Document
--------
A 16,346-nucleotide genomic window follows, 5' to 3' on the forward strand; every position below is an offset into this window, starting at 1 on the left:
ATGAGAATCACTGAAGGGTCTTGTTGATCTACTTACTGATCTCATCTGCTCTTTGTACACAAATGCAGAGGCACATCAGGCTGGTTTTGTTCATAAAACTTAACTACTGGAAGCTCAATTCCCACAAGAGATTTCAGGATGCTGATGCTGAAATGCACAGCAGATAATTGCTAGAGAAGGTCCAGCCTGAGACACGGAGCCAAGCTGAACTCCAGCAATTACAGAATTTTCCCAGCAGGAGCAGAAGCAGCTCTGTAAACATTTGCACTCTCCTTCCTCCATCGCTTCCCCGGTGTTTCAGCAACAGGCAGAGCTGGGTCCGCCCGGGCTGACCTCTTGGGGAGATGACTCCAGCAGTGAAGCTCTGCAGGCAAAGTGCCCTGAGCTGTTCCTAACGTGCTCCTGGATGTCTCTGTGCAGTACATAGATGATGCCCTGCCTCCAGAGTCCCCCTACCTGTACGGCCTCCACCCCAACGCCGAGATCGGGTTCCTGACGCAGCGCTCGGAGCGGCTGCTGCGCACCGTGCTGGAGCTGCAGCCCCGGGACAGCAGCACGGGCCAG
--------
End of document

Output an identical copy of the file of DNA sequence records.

A 16,346-nucleotide genomic window follows, 5' to 3' on the forward strand; every position below is an offset into this window, starting at 1 on the left:
ATGAGAATCACTGAAGGGTCTTGTTGATCTACTTACTGATCTCATCTGCTCTTTGTACACAAATGCAGAGGCACATCAGGCTGGTTTTGTTCATAAAACTTAACTACTGGAAGCTCAATTCCCACAAGAGATTTCAGGATGCTGATGCTGAAATGCACAGCAGATAATTGCTAGAGAAGGTCCAGCCTGAGACACGGAGCCAAGCTGAACTCCAGCAATTACAGAATTTTCCCAGCAGGAGCAGAAGCAGCTCTGTAAACATTTGCACTCTCCTTCCTCCATCGCTTCCCCGGTGTTTCAGCAACAGGCAGAGCTGGGTCCGCCCGGGCTGACCTCTTGGGGAGATGACTCCAGCAGTGAAGCTCTGCAGGCAAAGTGCCCTGAGCTGTTCCTAACGTGCTCCTGGATGTCTCTGTGCAGTACATAGATGATGCCCTGCCTCCAGAGTCCCCCTACCTGTACGGCCTCCACCCCAACGCCGAGATCGGGTTCCTGACGCAGCGCTCGGAGCGGCTGCTGCGCACCGTGCTGGAGCTGCAGCCCCGGGACAGCAGCACGGGCCAG